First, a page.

Table of Contents
Education in Cuba
When you come to Cuba on vacation, in any city or town you pass through you will see a flag raised on its pole and a bust of José Martí, the National Hero, and around it a group of children or young people dressed in uniform.
They are schools scattered throughout the island as part of the country’s educational program.
There is a lot of debate about this so-called government conquest, defended as a program that, together with health, is one of the most consolidated after 1959.
However, even professionals in the sector argue whether, above all, there will be more instruction than education or if only Instruction prevails when the quality of the professionals questions everything that is defended.
Likewise, it is seen as a process that is only enhanced with the Revolution, however, those who do it ignore that since the times of the Spanish colony, education came to Cuba in a process for privileged classes, but with excellent teachers.
To learn about this topic and to form your own criteria, we offer you an overview of teaching in the largest of the Antilles.
Education during the Spanish Colony.
Even when the aborigines did not have writing or schools, therefore, education can be discussed at this stage by transmitting knowledge orally. The elders of the village gathered at night and at celebrations to tell stories and share what they lived day after day.
With the arrival of the Spanish everything changed. They brought to the island their customs, their language and with it, writing, which was extended with the evangelization process of the Catholic Church, in charge of founding the first schools and universities.
At that time only the private sector benefited because public schools at the primary education level did not exist in the 16th century II in the Spanish territories.
It is recorded in history that it was the Catholic priest, Father Miguel Velázquez, a mestizo of Spanish and India, and the nephew of Diego Velázquez, the first teacher of Cuba, appointed teacher in the Cathedral of Santiago in 1544.
Two centuries of little instruction passed and already in the second half of the eighteenth century lay-headed schools appeared where private teachers, called schoolmen, and women of humble extraction, called friends, offered elementary instruction to children whose families could pay some type of fee and even to many who could not pay anything.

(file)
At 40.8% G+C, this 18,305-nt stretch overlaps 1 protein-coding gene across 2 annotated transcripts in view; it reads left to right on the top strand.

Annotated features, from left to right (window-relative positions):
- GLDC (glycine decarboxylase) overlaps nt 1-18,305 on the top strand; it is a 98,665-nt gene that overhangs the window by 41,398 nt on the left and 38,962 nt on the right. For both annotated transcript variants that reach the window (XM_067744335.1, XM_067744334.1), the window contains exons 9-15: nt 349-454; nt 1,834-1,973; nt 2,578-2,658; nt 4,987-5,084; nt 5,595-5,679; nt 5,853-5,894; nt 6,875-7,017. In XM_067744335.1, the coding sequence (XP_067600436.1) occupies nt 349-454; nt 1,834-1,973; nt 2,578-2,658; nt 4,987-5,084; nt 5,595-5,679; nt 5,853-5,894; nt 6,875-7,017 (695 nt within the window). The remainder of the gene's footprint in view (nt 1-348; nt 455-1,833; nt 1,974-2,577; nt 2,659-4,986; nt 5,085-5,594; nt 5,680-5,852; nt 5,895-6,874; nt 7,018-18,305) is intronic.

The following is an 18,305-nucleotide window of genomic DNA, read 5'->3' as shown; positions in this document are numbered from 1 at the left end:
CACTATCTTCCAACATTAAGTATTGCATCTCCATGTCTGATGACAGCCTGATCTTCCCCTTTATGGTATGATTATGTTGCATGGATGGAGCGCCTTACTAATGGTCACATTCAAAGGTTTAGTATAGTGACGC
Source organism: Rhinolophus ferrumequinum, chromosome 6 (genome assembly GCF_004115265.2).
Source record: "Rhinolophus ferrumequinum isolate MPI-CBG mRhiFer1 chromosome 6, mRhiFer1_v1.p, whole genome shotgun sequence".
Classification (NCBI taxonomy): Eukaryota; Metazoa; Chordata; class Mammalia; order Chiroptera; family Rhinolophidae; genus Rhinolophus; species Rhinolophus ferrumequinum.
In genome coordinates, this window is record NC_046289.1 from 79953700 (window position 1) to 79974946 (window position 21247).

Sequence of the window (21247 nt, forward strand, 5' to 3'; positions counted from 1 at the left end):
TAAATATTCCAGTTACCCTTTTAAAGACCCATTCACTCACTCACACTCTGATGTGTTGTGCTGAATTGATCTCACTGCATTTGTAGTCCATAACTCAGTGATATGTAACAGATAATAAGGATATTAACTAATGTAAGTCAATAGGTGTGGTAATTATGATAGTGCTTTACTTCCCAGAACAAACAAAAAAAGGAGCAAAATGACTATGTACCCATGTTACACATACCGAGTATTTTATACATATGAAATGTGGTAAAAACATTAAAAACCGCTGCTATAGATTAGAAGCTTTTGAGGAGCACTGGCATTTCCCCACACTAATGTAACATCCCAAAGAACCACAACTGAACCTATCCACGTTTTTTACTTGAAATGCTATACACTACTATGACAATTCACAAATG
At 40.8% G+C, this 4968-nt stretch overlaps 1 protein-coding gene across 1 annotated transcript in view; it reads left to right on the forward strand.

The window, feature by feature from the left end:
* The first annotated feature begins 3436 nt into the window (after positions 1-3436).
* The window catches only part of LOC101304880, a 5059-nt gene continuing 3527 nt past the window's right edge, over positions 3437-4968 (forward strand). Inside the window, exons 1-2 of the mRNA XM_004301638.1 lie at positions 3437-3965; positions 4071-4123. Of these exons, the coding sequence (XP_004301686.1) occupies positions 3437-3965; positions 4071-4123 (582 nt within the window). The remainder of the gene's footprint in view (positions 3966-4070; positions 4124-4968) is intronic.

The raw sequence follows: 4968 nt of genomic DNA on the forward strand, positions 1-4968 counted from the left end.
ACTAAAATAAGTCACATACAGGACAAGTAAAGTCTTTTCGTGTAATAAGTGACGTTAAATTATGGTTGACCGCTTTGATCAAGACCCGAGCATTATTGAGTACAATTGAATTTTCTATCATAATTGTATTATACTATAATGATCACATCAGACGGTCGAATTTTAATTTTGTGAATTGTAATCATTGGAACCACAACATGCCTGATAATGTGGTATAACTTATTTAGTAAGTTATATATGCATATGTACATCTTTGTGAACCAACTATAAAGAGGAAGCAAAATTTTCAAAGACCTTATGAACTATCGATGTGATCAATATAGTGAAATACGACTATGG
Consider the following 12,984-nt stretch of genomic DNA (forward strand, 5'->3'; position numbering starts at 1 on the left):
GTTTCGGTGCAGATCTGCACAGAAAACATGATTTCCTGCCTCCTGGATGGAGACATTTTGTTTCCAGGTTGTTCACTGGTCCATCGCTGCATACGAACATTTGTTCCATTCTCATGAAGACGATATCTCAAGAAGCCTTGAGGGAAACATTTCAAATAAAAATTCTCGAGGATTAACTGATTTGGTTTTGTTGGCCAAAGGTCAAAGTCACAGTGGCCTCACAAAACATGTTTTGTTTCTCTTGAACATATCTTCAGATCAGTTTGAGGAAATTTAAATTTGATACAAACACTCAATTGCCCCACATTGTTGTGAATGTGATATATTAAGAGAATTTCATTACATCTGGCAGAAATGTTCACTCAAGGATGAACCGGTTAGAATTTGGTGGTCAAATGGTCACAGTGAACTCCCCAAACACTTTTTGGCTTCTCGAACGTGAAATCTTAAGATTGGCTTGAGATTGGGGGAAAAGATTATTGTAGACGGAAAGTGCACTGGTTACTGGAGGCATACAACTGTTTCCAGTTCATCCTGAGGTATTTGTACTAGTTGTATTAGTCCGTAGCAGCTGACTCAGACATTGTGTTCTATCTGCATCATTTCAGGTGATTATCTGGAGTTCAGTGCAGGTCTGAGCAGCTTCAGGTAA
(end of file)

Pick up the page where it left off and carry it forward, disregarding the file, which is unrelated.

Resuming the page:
It was a kind of public school where children of both sexes and races were admitted.
Consolidation of education during the colony.
The foundation of the Economic Society of Friends of the Country, in Havana, in 1793, which promoted education at that time.
The arrival on the island of some religious orders dedicated to teaching increased, such as the Ursuline nuns , who were the first to arrive in 1803.
By 1826 there were a total of 140 schools, in which approximately 6,000 children were educated, among the wealthy and poor.
In 1840, Normal Schools were established to train teachers, and primary education was placed under the responsibility of the Municipalities, a situation that contributed to the fact that in 1862 there were already 158 schools, 65 public and 93 private.
In just twenty years the figures changed, there were more public than private schools.
The El Salvador School stood out, the best of the private ones and others such as San Anacleto and San Pablo, by Rafael María de Mendive, where José Martí’s studied and formed.
Throughout the period, the most relevant events in education were:
– The Foundation of the Royal and Pontifical University of San Jerónimo (the University of Havana), in 1728. (university level )
– The creation of the Seminary of San Carlos and San Ambrosio, in 1769 . ( Both seminarians aspiring to the priesthood and youth seeking a solid university preparation attended )
– The establishment of the Colegio El Salvador, by José de la Luz y Caballero, in 1848. (primary and secondary levels)
Seminars of San Carlos and San Ambrosio.
The great educational work of Fathers José Agustín Caballero and Félix Varela was developed in these seminars.
José Agustín Caballero devised an educational reform, but it is Father Varela who really shone and who deserves the credit for having transformed and modernized education.